5 vegetables you can easily grow in your English garden

Growing your own vegetables has a wealth of benefits. Not only does it give you access to delicious, wholesome produce throughout the warm spring and summer months, but it’s better for the environment and better for you.

Just because we're in England, doesn't mean we can't enjoy fresh, tasty produce with a little bit of effort – even if you're a beginner. Nurture your inner gardener with these easy-to-grow garden vegetables.

1.   Tomatoes

Okay, we know tomatoes aren’t strictly a vegetable, but we think they’re worth mentioning. Arguably the most popular (and delicious) homegrown food of all, the humble tomato is the perfect way to start your garden-growing journey.

Whether you have a greenhouse or small patio patch, it doesn’t take much to grow juicy, flavoursome produce you can add to salads or your favourite pasta dishes.

Assuming you only have limited garden space to work with, plant your seeds into a large pot with peat-free potting compost in late January and move it outside to a sunny, sheltered spot after the last frost in May. Water your plant regularly to prevent it from drying out. It should take around 50 to 60 days for the tomatoes to harvest.

Begin growing it from: Late January to late March if you’re planting seeds or May if you’re buying a plant.

Top tip: Keep your tomatoes in the sun until they’re fully ripe to unlock the full flavour.

Level of growing difficulty: Easy.

 

2.   Leaf lettuce

 

Lettuce is another easy yet rewarding garden vegetable that doesn't need much space, and almost all gardens are suitable.

You can either grow hearting lettuces with a dense core or loose-leaf lettuce with no heart and open leaves. You can also harvest young, tender salad leaves if you aim to use them for your salads.

Sow your seeds in direct sunlight and place them into moisture-retentive soil. If it’s chilly, protect them using plastic tunnels or cloches. Water when the earth’s dry and keep an eye out for any pests that might ruin your crops.

Begin growing it from: For a summer supply, start sowing little and often from late March to late July.

Top tip: Cover your lettuce with fleece to protect it from hungry birds.

Level of growing difficulty: Easy.

  

3.   Cucumbers

 Cucumbers are the perfect summer vegetable. Ridged cucumbers are the kind you grow outside. They’re short and fat with a textured outer skin. Don’t be put off by this, though, as they’re just as delicious as smooth, store-bought cucumbers.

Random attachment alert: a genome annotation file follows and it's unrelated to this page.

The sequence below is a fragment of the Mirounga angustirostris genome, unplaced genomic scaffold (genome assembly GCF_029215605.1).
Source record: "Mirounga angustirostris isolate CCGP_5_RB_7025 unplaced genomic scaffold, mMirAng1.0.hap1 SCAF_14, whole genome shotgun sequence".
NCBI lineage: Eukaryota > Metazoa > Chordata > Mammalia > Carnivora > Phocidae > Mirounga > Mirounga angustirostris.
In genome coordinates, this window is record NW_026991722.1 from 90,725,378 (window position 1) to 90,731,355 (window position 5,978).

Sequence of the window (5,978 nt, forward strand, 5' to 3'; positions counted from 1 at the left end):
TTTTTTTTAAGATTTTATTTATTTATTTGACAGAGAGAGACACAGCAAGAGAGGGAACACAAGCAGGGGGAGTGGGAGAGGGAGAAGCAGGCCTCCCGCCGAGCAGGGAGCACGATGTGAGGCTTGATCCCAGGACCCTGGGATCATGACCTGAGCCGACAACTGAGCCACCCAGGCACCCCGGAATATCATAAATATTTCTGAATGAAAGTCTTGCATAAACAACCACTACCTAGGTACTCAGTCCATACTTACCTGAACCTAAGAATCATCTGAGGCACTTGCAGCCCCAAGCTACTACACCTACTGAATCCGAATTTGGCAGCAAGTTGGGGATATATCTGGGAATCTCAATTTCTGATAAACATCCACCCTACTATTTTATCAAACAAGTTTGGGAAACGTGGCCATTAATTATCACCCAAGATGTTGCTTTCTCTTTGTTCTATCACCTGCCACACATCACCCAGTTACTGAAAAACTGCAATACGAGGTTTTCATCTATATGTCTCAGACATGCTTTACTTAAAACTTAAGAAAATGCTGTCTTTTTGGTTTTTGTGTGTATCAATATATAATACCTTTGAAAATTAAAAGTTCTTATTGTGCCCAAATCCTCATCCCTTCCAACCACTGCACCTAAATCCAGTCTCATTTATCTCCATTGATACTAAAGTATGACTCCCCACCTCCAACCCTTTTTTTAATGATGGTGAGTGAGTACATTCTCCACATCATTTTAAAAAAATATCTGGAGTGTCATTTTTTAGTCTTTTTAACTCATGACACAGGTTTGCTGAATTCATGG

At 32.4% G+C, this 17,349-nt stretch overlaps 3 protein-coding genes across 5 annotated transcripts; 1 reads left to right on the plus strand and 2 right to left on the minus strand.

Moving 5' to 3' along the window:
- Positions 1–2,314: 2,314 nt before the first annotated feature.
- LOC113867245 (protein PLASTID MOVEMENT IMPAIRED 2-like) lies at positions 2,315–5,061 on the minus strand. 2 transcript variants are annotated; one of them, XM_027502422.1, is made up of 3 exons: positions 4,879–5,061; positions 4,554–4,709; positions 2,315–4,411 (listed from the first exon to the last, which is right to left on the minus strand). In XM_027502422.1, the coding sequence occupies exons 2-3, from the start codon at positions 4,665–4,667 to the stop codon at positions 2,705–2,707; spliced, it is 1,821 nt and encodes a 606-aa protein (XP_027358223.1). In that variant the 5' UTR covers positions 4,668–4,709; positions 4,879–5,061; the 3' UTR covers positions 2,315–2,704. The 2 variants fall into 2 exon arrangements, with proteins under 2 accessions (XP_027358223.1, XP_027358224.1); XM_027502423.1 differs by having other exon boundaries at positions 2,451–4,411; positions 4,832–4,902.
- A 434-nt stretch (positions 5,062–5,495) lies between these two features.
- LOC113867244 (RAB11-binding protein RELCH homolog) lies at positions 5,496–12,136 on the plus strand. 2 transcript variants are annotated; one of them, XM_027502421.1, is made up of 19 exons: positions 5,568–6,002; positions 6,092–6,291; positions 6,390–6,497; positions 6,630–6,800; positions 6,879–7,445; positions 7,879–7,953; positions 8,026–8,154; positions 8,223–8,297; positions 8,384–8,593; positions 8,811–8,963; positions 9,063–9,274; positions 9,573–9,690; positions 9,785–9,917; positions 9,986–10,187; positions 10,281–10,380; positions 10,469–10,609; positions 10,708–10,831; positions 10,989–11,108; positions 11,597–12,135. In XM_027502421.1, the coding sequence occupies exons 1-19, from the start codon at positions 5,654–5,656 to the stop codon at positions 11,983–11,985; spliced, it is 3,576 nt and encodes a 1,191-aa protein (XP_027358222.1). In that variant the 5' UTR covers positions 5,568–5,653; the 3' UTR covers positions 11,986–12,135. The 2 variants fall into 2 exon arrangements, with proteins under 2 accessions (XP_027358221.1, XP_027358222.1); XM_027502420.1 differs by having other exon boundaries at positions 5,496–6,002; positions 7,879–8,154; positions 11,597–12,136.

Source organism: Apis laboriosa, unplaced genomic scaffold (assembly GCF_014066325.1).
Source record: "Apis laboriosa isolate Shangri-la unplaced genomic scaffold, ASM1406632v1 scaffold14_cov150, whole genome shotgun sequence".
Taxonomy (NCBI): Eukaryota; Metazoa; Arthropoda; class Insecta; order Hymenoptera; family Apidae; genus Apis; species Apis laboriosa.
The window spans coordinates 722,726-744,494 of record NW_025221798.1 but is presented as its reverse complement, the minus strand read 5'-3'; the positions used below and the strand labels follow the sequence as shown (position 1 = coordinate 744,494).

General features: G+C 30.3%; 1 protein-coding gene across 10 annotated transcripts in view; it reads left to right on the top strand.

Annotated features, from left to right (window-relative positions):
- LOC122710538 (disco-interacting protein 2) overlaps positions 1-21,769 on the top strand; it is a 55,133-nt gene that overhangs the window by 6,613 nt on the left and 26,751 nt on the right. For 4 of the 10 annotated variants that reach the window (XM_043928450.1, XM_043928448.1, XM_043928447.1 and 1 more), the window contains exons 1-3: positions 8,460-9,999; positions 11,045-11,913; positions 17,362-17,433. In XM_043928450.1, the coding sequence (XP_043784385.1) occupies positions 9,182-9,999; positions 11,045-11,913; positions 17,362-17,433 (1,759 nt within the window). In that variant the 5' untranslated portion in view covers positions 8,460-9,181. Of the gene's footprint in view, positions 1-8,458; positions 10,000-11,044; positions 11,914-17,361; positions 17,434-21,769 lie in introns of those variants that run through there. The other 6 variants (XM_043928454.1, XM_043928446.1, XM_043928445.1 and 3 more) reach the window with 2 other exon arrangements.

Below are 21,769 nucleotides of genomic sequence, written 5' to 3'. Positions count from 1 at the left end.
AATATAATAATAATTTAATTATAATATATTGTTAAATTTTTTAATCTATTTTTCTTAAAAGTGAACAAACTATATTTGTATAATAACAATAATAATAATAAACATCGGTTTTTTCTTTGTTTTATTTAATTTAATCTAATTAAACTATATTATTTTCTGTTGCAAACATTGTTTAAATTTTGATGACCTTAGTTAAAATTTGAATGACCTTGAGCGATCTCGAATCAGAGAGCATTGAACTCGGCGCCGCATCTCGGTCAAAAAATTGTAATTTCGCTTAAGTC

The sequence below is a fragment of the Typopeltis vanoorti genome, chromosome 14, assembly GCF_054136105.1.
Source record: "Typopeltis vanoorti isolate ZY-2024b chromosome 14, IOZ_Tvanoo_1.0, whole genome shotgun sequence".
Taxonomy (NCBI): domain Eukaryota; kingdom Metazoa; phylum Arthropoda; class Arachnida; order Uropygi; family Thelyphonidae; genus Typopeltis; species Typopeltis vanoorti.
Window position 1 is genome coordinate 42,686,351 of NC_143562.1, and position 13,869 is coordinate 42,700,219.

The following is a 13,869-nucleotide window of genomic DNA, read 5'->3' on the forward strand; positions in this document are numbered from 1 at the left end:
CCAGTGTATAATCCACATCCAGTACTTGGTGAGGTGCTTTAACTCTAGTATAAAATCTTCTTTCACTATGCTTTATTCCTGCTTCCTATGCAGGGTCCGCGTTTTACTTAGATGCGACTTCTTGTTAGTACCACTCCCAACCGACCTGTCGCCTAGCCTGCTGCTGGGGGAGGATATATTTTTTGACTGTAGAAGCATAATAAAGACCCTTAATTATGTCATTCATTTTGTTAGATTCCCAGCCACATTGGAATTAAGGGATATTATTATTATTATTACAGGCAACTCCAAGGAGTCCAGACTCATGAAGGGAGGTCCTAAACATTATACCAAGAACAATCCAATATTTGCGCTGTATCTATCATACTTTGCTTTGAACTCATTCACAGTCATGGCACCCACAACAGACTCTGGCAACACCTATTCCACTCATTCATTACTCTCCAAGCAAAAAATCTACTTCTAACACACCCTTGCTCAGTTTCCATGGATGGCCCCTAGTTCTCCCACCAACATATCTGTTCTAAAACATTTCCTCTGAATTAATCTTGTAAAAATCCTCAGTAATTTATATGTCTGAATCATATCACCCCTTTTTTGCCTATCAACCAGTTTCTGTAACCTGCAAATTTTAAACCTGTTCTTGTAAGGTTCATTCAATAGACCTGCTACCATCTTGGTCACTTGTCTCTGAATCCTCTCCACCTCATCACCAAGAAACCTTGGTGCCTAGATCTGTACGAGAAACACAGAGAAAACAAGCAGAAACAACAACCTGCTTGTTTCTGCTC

Like tomatoes, start off by planting your cucumber seeds in pots with peat-free compost. Keep them covered with fleece or a glass jar to provide enough heat for the seeds to germinate.

 Grow them in a sunny spot that’s sheltered from strong winds. As soon as your plant’s developed seven leaves, pinch out the growing tip and let the developing side shoots trail over the side.

 Begin growing it from: Late May or early June if you’re growing them from seeds, or late spring if you choose to buy cucumber plants.

Top tip: Water around the plant instead of directly over it to keep the soil moist. Also, don’t remove the male flowers.

Level of growing difficulty: Medium.

  

4.   French beans

 French beans are the perfect garden vegetable because they can grow in all kinds of soil.  They also grow fast and thrive in warm, moist soil.

 Start sowing your seeds in May and put them directly into a pot or the ground where there’s plenty of sunlight. Which process you choose depends on the size of your garden and how much space you have available to plant.

 When planting, add plenty of well-rotted manure. Once the beans flourish, pick them every few days, and your crop should grow well into September.

 Begin growing it from: May, if it’s warm and sunny, or early June.

Top tip: Don’t grow the seeds too early, or the roots will rot because of the cold, damp weather.

Level of growing difficulty: Medium.

  

5.   Peas

 Forget frozen petits pois – nothing compares to the sweet, tender flavour of fresh, homegrown peas. Growing them at home is relatively easy. They don’t take up too much space, and they’re actually pleasing to look at, so they can become a welcome addition to your garden aesthetic.

 To grow, plant them 3cm into fertile soil and add pea sticks to help support their growth. Once they come through, you can harvest them after three months.

 Begin growing it from: For a summer crop, sow the seeds from March to early July. For early crops that are ready from May onwards, sow them in the autumn.

Top tip: Once flowers appear, feed the peas weekly with a high potash fertiliser.

Level of growing difficulty: Medium

 

We hope you enjoy having a go at growing your own produce. We'd love to see how you get on – take a photo of your homegrown vegetables alongside your Lazy Susan garden furniture and we’ll donate money to charity. Simply send in your snaps to [email protected] or tag us on Instagram or Facebook @lazysusanfurniture.